PARENTAL RESPONSIBILITY

What is Parental Responsibility?

Parental Responsibility is a legal term that means having all the legal rights,
duties, powers and responsibilities for a child (a child is a person under the
age of 18). The definition and acquisition of Parental Responsibility varies
according to where in the UK your child resides. We hope the information
below will help you to understand the meaning of Parental Responsibility
and determine who has responsibile for your child and who
needs to consent to your child’s name change.

Having Parental Responsibility for a child means that you are responsible for,
and have the right to be consulted about, the child’s health, education and
welfare. To change a child’s name, everyone with Parental Responsibility
must consent to the name change.

Who has Parental Responsibility?

Throughout the United Kingdom, a mother automatically has responsibility of her child. However, the acquisition of responsibility by fathers varies according to where the child resides:

  • For a child residing in England or Wales If the mother was married to the father when their child was born,
    or if the mother married the father at any time subsequent to the
    birth, the father also has Parental Responsibility.Please note, for births registered from 01 December 2003, an
    unmarried father automatically acquires Parental Responsibility if
    he is recorded as the child’s father on the birth certificate.

    A step-parent may also acquire parental responsibility for a child
    either by agreement with the parent(s) of the child or by making
    an application to the Court for
    Parental Responsibility.

  • For a child residing in Scotland If the mother was married to the father when their child
    was conceived, or if the mother married the father at any
    time subsequent to conception, the father also has Parental
    Responsibility.
  • For a child residing in Northern Ireland If the mother was married to the father when their child was
    born, the father also has Parental Responsibility. Please
    note, for births registered from 15 April 2002, an unmarried
    father automatically acquires Parental Responsibility if he is
    recorded as the child’s father on the birth certificate.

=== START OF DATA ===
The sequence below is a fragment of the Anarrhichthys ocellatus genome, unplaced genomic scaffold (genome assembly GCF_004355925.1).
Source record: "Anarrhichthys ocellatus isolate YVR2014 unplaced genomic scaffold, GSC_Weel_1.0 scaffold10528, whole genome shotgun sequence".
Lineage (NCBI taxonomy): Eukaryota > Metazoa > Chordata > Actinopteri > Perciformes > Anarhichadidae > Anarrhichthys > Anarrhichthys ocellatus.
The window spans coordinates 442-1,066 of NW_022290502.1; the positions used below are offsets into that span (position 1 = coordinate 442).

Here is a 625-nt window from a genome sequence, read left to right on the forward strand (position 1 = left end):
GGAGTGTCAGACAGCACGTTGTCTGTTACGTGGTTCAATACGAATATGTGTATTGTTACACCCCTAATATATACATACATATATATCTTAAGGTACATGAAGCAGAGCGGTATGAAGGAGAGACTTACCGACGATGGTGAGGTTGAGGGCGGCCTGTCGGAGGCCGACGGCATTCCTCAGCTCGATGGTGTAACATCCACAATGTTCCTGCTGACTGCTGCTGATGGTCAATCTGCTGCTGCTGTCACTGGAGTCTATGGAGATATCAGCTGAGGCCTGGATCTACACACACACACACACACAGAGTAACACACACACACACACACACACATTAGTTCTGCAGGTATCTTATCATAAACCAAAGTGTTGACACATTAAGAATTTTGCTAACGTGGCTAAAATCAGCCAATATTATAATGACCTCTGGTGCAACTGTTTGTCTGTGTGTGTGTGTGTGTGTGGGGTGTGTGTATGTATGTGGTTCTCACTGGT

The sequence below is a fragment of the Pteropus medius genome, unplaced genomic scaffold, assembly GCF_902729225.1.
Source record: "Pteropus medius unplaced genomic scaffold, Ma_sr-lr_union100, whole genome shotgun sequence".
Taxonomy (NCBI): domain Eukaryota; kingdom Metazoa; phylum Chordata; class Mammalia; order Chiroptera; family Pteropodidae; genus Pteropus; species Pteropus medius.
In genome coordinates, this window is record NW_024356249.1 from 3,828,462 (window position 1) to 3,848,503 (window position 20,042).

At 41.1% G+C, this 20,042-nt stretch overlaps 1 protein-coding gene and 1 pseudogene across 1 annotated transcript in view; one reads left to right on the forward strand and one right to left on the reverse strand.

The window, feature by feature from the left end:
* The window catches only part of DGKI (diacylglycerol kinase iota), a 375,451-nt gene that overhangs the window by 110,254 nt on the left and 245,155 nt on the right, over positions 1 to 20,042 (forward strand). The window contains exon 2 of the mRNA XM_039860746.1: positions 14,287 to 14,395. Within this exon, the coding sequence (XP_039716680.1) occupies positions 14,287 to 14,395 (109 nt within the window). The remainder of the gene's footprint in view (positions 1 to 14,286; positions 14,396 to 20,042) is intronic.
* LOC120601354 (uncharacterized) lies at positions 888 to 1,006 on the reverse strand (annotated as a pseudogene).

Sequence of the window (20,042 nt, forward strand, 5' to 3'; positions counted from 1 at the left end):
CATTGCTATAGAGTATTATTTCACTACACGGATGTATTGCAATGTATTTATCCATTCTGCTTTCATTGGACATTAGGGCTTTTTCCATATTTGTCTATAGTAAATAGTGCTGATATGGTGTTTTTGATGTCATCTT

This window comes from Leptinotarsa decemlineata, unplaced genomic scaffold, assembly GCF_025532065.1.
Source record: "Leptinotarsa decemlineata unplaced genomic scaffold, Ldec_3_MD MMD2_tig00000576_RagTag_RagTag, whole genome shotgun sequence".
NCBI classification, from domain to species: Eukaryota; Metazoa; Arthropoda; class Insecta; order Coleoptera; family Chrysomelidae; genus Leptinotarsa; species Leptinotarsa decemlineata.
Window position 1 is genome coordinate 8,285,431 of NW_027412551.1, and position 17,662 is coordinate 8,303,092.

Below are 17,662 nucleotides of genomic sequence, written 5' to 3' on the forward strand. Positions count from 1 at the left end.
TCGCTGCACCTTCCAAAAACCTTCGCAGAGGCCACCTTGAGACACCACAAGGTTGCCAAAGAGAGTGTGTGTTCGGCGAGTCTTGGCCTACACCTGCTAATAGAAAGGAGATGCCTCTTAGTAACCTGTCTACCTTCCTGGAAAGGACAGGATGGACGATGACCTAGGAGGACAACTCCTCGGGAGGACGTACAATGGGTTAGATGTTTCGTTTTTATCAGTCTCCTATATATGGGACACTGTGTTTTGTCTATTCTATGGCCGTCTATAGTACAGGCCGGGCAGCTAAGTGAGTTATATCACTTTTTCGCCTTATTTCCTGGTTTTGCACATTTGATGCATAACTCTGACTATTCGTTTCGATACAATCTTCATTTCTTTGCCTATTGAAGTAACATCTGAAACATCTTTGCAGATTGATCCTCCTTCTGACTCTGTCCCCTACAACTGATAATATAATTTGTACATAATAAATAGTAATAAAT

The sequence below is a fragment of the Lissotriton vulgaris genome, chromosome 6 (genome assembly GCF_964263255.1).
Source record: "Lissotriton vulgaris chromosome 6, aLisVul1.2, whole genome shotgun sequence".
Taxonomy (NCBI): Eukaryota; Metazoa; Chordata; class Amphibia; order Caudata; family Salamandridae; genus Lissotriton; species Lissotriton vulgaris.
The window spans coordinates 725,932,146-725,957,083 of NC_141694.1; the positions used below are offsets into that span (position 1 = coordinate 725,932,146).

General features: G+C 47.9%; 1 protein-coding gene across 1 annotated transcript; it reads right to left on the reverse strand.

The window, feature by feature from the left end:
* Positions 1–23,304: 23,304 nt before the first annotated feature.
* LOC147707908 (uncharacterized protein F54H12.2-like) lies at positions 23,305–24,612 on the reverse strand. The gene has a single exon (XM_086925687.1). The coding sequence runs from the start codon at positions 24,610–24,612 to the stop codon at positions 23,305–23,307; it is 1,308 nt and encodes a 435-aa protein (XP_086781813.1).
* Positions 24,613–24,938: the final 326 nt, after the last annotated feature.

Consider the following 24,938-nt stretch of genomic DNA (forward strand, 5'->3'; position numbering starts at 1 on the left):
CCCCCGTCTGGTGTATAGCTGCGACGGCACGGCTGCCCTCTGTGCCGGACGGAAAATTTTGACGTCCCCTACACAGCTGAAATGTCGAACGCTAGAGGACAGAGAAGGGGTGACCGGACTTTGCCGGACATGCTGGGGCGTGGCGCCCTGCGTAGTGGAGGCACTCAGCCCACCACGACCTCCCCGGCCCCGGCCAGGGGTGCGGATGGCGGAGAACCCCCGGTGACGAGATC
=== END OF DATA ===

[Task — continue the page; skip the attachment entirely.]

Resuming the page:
• For a child residing outside the United Kingdom The laws of the country of birth apply.

Acquisition of Parental Responsibility by Unmarried Fathers

Unmarried fathers can acquire Parental Responsibility by:

  • Subsequent marriage to the mother (in England, Wales and Scotland only).
  • Being registered as the child’s father (in England and Wales for births registered from 01 December 2003).
  • Being registered as the child’s father (in Northern Ireland for births registered from 15 April 2002).
  • Being awarded Parental Responsibility by a Court.
  • Entering into a formal documented agreement with the mother.
  • Being granted a Residence Order by a Court.
  • Being appointed Guardian by a Court.

If an unmarried father has Parental Responsibility, his consent is
required, in addition to the mother’s consent, to change their child’s
name.

Please note, if a mother changes her child’s name knowing that the
father has applied for a Parental Responsibility order, it will be quite
easy for the father to get the name change reversed once he has
obtained his Parental Responsibility Order.

Acquisition of Parental Responsibility by Step Parents

Where a child’s parent who has Parental Responsibility for the child
is married to or is a civil partner of, a person who is not the child’s
parent (the “Step-parent”) the step-parent may acquire Parental
Responsibility for the child by:

  • Entering into a formal documented agreement with others that have Parental Responsibility (in England and Wales only or;
  • Being granted a Parental Responsibility Order by the Court
  • Being granted a Residence Order by a Court.
  • Being awarded Parental Responsibility by a Court.
  • Being appointed Guardian by a Court.
  • Adopting a child.

How Parental Responsibility is Lost

Parental Responsibility is only lost when:

  • The child reaches 18 years of age (16 in Scotland)
  • If it is brought to an end on application to a Court by the person having it or in the case of a step-parent on
    the application to a Court of any person with Parental
    Responsibility.
  • If another person adopts the child.
  • If an Order granting it is terminated by the Court.
  • If a person with Parental Responsibility dies.

Please note, Care Orders, Contact Orders or Prohibited Steps Orders
can limit Parental Responsibility.

You can download our useful information documents below.

The information contained in these documents does not constitute legal advice and is not a substitute for a personal consultation. Call us for an appointment today!

DOWNLOADParental Responsibility